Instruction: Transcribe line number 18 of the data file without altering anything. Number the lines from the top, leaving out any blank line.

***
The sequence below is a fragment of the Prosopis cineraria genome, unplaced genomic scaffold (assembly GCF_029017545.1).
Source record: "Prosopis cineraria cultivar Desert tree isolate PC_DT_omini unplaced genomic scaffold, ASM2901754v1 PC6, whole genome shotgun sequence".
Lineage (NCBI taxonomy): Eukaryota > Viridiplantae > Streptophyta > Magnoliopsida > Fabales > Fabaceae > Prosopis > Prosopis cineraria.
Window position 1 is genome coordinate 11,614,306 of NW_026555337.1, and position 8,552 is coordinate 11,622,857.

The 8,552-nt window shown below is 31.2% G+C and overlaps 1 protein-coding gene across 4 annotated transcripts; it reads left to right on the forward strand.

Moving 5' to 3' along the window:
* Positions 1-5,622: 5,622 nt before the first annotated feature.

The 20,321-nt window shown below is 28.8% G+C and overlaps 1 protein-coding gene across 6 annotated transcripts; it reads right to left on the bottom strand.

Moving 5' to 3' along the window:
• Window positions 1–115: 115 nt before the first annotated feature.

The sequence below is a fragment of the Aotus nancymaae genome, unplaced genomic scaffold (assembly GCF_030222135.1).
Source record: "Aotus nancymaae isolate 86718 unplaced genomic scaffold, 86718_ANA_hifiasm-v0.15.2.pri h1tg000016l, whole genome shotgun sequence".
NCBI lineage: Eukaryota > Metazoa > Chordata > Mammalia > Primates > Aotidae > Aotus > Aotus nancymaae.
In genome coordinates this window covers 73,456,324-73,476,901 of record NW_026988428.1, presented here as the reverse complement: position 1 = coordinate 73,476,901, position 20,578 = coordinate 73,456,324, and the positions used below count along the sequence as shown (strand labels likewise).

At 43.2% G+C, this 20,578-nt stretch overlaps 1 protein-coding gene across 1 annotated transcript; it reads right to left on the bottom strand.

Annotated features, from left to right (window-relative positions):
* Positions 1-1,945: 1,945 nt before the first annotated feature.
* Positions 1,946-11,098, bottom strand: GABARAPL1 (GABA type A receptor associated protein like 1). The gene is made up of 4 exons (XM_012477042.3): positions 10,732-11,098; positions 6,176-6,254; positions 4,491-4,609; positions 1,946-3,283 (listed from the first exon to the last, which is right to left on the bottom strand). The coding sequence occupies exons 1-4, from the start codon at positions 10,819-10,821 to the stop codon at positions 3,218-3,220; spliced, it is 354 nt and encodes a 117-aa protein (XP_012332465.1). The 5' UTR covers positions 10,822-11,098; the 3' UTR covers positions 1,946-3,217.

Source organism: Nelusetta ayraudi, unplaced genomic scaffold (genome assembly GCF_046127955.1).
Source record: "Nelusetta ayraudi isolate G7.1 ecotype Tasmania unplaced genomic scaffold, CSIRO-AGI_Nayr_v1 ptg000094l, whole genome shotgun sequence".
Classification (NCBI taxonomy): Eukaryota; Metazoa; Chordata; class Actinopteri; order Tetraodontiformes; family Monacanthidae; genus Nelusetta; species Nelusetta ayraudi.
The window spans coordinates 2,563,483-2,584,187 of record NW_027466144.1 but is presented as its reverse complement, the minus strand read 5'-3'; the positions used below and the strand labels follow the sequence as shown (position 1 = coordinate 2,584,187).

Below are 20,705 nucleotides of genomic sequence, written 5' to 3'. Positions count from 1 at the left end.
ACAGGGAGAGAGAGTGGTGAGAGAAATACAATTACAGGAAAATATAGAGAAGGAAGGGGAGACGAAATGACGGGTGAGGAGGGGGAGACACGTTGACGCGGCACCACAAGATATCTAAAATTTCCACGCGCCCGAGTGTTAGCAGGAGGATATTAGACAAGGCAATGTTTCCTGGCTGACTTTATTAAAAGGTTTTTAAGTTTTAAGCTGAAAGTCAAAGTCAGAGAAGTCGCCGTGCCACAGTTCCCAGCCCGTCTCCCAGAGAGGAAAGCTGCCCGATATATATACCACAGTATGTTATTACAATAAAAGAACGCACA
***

* Positions 1,946-11,098, bottom strand: GABARAPL1 (GABA type A receptor associated protein like 1). The gene is made up of 4 exons (XM_012477042.3): positions 10,732-11,098; positions 6,176-6,254; positions 4,491-4,609; positions 1,946-3,283 (listed from the first exon to the last, which is right to left on the bottom strand). The coding sequence occupies exons 1-4, from the start codon at positions 10,819-10,821 to the stop codon at positions 3,218-3,220; spliced, it is 354 nt and encodes a 117-aa protein (XP_012332465.1). The 5' UTR covers positions 10,822-11,098; the 3' UTR covers positions 1,946-3,217.